Immediately, Max jumps into the hole to investigate the crystals. “Wait!” Johnny shouts to Max, but it’s too late! Dirt has fallen into the hole where Max jumped in. Now the hole has caved in, and it’s smaller than Max. He can’t get back out! “Oh, no, Max! You are stuck,” Johnny says worriedly. Max looks scared now.


Upset and afraid, Johnny rushes to Sal and Joe for help. Luckily they have tools to help Max. “Don’t worry, Johnny; I can help Max, “Sal says.


Sal uses a large shovel to dig the area around Max. Finally, Max is free, and he jumps out of the hole and runs around in circles. Johnny hugs Max, and then he sternly says to his best friend, “You really scared me Max; you need to stay with me and not run off!�


“The hole is unsafe because the walls are too steep,” Joe said to Johnny and Sal. “The walls should be sloped more gently so that the loose dirt does not fall into the hole,” Sal explains. Everyone learns a good lesson about safety and luckily Max is fine.


Soon the sun is setting, and everyone is tired. The crew decides to backfill the hole for now. It has been a good day for rock hunting, but it is time to finish up.

Sal, Johnny, Max, and Joe say goodbye to Mrs. Lopez, the pretty amethyst, and the chickens. They promise Mrs. Lopez that they will come back again.


Johnny marks the amethyst location on his map. Sal and Johnny plan to come back to collect the amethyst at a later time. “Johnny, you worked so hard today. Did you enjoy it?” Sal asks while walking home. “Sal, I love rock hunting. I want to be a scientist and study minerals,” Johnny tells Sal with his sleepy voice. “That is wonderful. I know you will be very good at it,” Sal tells Johnny, the young geologist.


Happy Rock Hunting! The End


In Memory of A Good Friend Sal Avella Apple Valley Minerals Smithfield, Rhode Island


Glossary Amethyst – A purple or violet variety of quartz. Erosion –movement of rock fragments (bolder, sand, silt, etc.) by streams, glaciers, waves, wind and underground water. Fluorite – A common mineral made up of the elements calcium and fluorine. It is found in the colors of green, blue, purple and pink but can also be colorless. Geologist – A person who is trained in and works in geology. Geology – The study of the earth which includes the materials of which it made of and the processes by which they form and change. Map – A representation on a flat surface of physical features of an area.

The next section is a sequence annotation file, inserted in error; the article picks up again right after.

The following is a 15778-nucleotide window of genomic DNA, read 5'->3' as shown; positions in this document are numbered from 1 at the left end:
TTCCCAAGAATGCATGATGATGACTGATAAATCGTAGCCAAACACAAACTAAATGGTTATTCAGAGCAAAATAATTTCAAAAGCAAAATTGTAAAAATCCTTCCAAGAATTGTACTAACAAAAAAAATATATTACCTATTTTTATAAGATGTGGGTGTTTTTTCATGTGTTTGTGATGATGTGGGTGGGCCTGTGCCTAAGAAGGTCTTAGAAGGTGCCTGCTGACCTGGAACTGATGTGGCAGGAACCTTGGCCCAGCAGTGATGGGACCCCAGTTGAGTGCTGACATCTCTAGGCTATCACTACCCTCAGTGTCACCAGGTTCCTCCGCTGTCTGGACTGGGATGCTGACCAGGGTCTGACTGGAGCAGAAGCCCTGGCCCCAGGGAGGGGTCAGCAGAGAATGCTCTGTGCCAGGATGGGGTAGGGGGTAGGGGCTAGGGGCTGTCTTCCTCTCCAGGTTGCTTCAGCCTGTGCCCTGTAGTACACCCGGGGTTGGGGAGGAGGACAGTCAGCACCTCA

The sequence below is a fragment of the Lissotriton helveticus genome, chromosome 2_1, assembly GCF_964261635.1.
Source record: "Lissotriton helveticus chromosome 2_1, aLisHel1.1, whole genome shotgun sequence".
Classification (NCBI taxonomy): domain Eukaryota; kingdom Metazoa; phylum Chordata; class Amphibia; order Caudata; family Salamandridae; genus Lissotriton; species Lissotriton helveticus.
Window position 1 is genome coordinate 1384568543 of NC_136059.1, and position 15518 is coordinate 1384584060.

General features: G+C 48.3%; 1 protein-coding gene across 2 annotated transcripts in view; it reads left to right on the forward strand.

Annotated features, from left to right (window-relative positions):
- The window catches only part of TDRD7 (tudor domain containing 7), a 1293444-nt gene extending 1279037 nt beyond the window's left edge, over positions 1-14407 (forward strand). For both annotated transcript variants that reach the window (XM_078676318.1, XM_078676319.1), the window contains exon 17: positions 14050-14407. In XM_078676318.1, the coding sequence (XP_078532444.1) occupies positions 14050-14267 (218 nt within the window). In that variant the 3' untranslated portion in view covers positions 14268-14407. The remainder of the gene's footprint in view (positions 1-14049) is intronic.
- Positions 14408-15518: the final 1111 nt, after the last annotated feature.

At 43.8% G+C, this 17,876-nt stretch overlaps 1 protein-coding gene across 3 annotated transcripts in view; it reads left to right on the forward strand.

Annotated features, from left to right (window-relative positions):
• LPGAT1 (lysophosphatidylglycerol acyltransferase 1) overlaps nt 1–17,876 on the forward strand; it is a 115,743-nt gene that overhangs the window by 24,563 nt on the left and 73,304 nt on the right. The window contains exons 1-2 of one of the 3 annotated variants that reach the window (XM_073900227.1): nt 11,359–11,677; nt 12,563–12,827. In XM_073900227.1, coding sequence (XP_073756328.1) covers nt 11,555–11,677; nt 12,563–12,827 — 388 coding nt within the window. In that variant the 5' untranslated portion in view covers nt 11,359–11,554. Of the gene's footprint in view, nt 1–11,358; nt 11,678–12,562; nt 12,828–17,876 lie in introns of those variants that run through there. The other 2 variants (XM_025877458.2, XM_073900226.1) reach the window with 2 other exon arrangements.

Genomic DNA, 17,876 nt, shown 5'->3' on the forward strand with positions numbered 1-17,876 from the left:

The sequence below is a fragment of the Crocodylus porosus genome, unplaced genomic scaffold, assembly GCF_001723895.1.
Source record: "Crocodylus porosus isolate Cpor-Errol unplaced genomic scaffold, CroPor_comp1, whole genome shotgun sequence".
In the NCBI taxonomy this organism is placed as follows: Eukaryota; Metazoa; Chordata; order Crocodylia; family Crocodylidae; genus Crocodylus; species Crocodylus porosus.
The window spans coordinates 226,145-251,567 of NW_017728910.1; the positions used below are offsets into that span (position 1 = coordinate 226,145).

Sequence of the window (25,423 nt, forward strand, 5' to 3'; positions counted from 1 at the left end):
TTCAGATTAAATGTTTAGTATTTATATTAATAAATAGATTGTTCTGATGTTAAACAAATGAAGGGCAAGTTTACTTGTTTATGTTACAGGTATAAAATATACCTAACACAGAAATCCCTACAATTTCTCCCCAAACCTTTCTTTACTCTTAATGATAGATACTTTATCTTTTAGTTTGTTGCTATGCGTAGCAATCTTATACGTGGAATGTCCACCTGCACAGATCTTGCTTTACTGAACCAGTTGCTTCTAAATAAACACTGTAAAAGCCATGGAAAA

Microscope- An instrument used to magnify and see objects that are too small to see with the naked eye. Mine – An underground excavation for the extraction of mineral deposits. Mineral – A naturally occurring solid element or compound having an orderly internal arrangement of atoms (its structure) and characteristic chemical composition. Properties - The physical properties of minerals can used to determine their identities. They can also be used to help make things work, for example the quartz in a watch. Some common properties include color, hardness, fracture, odor, taste but there are many more. Quartz – A mineral made of the elements silicon and oxygen, it is a very common and important rock-forming mineral. Rock – An solid aggregate of one or more minerals.


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ISBN 978-0-9863349-0-0

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A Quest for Shiny Purple Crystals-Monica Tsang Rakovan